Whether a statutory provision which effectively burdens political communication is consistent with the implied constitutional limitation on legislative power depends upon (a) whether the object or end which the provision pursues is legitimate and (b) whether the provision is reasonably appropriate and adapted to achieving that object or end in a manner compatible with the constitutionally prescribed system of representative and responsible government and the freedom of political communication which is its indispensable incident. Whether an impugned law serves a "legitimate object or end" first requires identification of the end or ends which the law seeks to serve. That is not a search for some subjective purpose or intention of the Parliament in enacting the impugned law. As Gummow and Bell JJ observed in Rowe v Electoral Commissioner[150], whether a law infringes the constraints imposed by ss 7 and 24 of the Constitution "cannot depend upon the purpose attributed to the Parliament in enacting that measure. ... [It] cannot be answered simply by what may appear to have been legislative purpose." The end or ends that the impugned law seeks to achieve must be identified by the ordinary processes of statutory construction. In this respect, as in so many others concerned with the construction and application of statutes, "[t]he language which has actually been employed in the text of legislation is the surest guide to legislative intention"[151].

"Legitimate" object or end

It is necessary, but not sufficient, to identify by the ordinary principles of statutory construction what end or ends the impugned law seeks to serve. It is not sufficient to do so because not every object or end pursued by a law will justify burdening the freedom of political communication. The object or end must be "legitimate". The word "legitimate" requires explanation.

In Lange[152], the Court said that the object or end to which the impugned law is directed must be "compatible with the maintenance of the constitutionally prescribed system of representative and responsible government or the procedure for submitting a proposed amendment to the Constitution to the informed decision of the people". It follows that to be a "legitimate" object or end, that object or end must be compatible with the constitutional system of representative and responsible government. But what it means to be "legitimate" in this context can and should be identified more precisely[153]. Because freedom of political communication is an indispensable incident of the constitutionally prescribed system of government, an object or end can be compatible with the system only if it is compatible with the freedom. And that is why, in Lange[154], the Court said that the purpose of the law of defamation was not "incompatible with the requirement of freedom of communication imposed by the Constitution".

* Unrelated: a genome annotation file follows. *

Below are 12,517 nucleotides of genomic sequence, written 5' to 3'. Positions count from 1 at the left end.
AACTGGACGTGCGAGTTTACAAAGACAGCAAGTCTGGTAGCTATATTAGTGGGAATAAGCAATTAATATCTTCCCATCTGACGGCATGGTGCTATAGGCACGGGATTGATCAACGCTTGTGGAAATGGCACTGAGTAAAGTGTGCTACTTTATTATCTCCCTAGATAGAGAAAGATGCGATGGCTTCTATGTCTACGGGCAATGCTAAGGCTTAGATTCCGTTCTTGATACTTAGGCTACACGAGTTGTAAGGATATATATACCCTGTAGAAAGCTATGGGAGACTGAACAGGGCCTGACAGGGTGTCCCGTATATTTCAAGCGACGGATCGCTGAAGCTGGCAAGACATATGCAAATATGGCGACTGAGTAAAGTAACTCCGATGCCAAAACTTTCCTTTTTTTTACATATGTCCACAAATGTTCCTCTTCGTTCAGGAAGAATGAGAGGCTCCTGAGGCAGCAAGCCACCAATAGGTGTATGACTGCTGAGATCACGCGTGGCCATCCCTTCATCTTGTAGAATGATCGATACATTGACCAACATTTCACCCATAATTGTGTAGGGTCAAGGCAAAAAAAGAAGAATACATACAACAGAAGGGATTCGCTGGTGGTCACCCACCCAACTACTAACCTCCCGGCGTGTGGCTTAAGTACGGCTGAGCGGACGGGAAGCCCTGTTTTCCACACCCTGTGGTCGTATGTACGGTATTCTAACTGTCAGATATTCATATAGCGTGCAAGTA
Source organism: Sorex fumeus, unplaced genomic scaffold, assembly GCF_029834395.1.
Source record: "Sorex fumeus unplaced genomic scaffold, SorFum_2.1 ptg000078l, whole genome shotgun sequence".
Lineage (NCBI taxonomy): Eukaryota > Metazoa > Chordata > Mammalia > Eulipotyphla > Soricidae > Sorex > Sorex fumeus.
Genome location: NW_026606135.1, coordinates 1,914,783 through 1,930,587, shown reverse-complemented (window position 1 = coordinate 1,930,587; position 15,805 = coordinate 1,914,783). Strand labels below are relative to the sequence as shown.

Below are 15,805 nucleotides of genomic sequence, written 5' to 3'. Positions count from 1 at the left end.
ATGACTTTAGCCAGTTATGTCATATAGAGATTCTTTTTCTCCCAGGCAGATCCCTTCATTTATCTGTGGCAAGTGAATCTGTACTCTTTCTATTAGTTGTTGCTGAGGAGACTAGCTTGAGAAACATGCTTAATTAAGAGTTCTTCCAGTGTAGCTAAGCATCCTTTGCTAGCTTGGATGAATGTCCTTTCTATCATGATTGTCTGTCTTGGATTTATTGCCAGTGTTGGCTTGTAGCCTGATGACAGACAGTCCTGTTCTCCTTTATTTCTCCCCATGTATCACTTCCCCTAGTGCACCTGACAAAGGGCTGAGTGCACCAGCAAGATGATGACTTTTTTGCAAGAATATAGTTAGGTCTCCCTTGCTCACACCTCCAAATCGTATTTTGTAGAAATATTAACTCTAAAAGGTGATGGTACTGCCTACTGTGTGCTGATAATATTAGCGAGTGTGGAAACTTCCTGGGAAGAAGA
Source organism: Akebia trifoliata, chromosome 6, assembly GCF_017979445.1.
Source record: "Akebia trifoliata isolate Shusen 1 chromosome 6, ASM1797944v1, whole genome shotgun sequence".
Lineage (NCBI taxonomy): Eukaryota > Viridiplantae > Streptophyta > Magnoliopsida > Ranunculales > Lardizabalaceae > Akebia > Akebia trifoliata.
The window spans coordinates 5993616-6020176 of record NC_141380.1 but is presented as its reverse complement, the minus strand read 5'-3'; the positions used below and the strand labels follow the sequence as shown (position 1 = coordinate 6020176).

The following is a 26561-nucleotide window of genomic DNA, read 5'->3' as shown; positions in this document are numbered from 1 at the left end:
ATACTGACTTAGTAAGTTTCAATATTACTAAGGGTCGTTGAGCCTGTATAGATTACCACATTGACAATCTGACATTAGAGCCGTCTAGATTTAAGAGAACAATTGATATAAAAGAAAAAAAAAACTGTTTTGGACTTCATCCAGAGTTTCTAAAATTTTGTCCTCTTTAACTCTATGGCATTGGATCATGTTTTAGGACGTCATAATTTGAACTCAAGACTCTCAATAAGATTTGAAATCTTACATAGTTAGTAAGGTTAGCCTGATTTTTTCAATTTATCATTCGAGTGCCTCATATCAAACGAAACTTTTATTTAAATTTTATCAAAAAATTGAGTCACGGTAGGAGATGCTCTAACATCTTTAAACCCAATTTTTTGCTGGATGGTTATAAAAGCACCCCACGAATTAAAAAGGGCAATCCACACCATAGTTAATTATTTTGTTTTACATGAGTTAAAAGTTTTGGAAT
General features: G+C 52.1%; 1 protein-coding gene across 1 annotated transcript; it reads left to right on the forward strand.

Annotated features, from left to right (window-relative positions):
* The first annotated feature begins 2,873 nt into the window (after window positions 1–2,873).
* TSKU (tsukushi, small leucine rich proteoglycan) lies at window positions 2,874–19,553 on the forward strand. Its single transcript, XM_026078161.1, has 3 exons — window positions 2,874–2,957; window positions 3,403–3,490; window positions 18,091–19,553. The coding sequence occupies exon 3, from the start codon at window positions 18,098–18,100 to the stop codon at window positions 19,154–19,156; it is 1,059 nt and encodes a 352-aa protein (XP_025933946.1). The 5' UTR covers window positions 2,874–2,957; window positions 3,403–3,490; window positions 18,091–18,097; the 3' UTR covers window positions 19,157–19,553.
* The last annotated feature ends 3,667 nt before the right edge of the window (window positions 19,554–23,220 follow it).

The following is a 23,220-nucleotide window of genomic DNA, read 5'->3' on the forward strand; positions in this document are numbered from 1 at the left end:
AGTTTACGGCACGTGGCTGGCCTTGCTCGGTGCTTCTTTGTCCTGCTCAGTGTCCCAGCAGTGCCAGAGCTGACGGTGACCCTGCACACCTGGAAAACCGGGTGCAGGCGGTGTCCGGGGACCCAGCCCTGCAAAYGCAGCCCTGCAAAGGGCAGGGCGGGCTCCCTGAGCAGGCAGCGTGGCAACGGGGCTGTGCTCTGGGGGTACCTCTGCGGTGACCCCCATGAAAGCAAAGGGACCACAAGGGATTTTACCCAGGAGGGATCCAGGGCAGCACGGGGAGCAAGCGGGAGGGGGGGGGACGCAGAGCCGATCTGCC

The object or end pursued by the impugned law need not itself be the maintenance or enhancement of the system of representative and responsible government or of the freedom of political communication. But it must be compatible with them. The Constitution provides only limited guidance on the requirements of the system of government which it establishes. Legitimate ends are not expressly listed in the Constitution as they sometimes are in other jurisdictions[155]. In many cases it will be profitable to examine how the general law operates and has developed over time, not because the general law in any way limits or restrains the exercise of legislative power but because the implied freedom of political communication must be understood and applied having regard to what may be learned from consideration of the general law[156]. In most cases it will be much less useful[157] to examine what is considered legitimate in other jurisdictions with their own constitutional contexts, especially where those legitimate ends are expressly identified.

The decided cases show that the protection of reputation[158], the prevention of physical injury[159], the prevention of violence in public places[160], the maintenance of a system for the continuing supervision of some sexual offenders who have served their sentences[161], "community safety and crime prevention through humane containment, supervision and rehabilitation of offenders"[162], and "the imposition of conditions [a parole board] considers reasonably necessary to ensure good conduct and to stop [a] parolee committing an offence"[163] are legitimate objects or ends compatible with the maintenance of the constitutionally prescribed system of government. These are no more than examples of legitimate objects or ends that have so far been identified in the cases. The list is not closed.